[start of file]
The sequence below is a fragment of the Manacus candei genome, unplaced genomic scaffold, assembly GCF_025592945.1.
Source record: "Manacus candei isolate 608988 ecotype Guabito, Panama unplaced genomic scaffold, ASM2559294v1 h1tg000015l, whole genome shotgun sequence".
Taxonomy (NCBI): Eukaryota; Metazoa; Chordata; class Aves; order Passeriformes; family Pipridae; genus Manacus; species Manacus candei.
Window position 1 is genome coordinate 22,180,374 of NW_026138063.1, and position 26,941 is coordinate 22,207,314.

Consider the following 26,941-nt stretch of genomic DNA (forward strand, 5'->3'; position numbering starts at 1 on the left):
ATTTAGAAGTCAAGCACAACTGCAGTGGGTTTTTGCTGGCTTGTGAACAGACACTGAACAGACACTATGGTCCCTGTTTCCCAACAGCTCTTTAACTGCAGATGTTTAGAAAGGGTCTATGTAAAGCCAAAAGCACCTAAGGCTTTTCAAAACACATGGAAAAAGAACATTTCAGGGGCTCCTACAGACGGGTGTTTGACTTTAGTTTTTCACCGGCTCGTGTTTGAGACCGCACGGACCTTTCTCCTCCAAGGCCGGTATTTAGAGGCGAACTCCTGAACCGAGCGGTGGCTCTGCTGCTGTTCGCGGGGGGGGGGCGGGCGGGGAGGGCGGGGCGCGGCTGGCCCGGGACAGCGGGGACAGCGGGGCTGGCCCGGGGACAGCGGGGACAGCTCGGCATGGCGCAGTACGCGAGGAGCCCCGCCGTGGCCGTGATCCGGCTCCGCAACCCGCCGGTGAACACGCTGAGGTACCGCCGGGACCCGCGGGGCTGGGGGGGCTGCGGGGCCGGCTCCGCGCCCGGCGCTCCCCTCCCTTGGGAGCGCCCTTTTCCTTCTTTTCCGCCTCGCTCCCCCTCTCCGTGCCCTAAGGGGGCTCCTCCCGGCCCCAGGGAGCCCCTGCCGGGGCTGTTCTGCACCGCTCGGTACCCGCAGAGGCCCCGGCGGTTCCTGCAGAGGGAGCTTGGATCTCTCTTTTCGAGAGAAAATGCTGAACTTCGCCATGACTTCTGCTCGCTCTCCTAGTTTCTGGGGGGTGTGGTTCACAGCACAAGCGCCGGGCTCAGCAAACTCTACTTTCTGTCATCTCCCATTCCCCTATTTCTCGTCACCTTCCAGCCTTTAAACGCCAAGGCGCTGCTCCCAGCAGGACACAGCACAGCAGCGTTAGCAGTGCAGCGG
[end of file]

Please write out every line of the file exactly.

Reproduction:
The sequence below is a fragment of the Manacus candei genome, unplaced genomic scaffold, assembly GCF_025592945.1.
Source record: "Manacus candei isolate 608988 ecotype Guabito, Panama unplaced genomic scaffold, ASM2559294v1 h1tg000015l, whole genome shotgun sequence".
Taxonomy (NCBI): Eukaryota; Metazoa; Chordata; class Aves; order Passeriformes; family Pipridae; genus Manacus; species Manacus candei.
Window position 1 is genome coordinate 22,180,374 of NW_026138063.1, and position 26,941 is coordinate 22,207,314.

Consider the following 26,941-nt stretch of genomic DNA (forward strand, 5'->3'; position numbering starts at 1 on the left):
ATTTAGAAGTCAAGCACAACTGCAGTGGGTTTTTGCTGGCTTGTGAACAGACACTGAACAGACACTATGGTCCCTGTTTCCCAACAGCTCTTTAACTGCAGATGTTTAGAAAGGGTCTATGTAAAGCCAAAAGCACCTAAGGCTTTTCAAAACACATGGAAAAAGAACATTTCAGGGGCTCCTACAGACGGGTGTTTGACTTTAGTTTTTCACCGGCTCGTGTTTGAGACCGCACGGACCTTTCTCCTCCAAGGCCGGTATTTAGAGGCGAACTCCTGAACCGAGCGGTGGCTCTGCTGCTGTTCGCGGGGGGGGGGCGGGCGGGGAGGGCGGGGCGCGGCTGGCCCGGGACAGCGGGGACAGCGGGGCTGGCCCGGGGACAGCGGGGACAGCTCGGCATGGCGCAGTACGCGAGGAGCCCCGCCGTGGCCGTGATCCGGCTCCGCAACCCGCCGGTGAACACGCTGAGGTACCGCCGGGACCCGCGGGGCTGGGGGGGCTGCGGGGCCGGCTCCGCGCCCGGCGCTCCCCTCCCTTGGGAGCGCCCTTTTCCTTCTTTTCCGCCTCGCTCCCCCTCTCCGTGCCCTAAGGGGGCTCCTCCCGGCCCCAGGGAGCCCCTGCCGGGGCTGTTCTGCACCGCTCGGTACCCGCAGAGGCCCCGGCGGTTCCTGCAGAGGGAGCTTGGATCTCTCTTTTCGAGAGAAAATGCTGAACTTCGCCATGACTTCTGCTCGCTCTCCTAGTTTCTGGGGGGTGTGGTTCACAGCACAAGCGCCGGGCTCAGCAAACTCTACTTTCTGTCATCTCCCATTCCCCTATTTCTCGTCACCTTCCAGCCTTTAAACGCCAAGGCGCTGCTCCCAGCAGGACACAGCACAGCAGCGTTAGCAGTGCAGCGG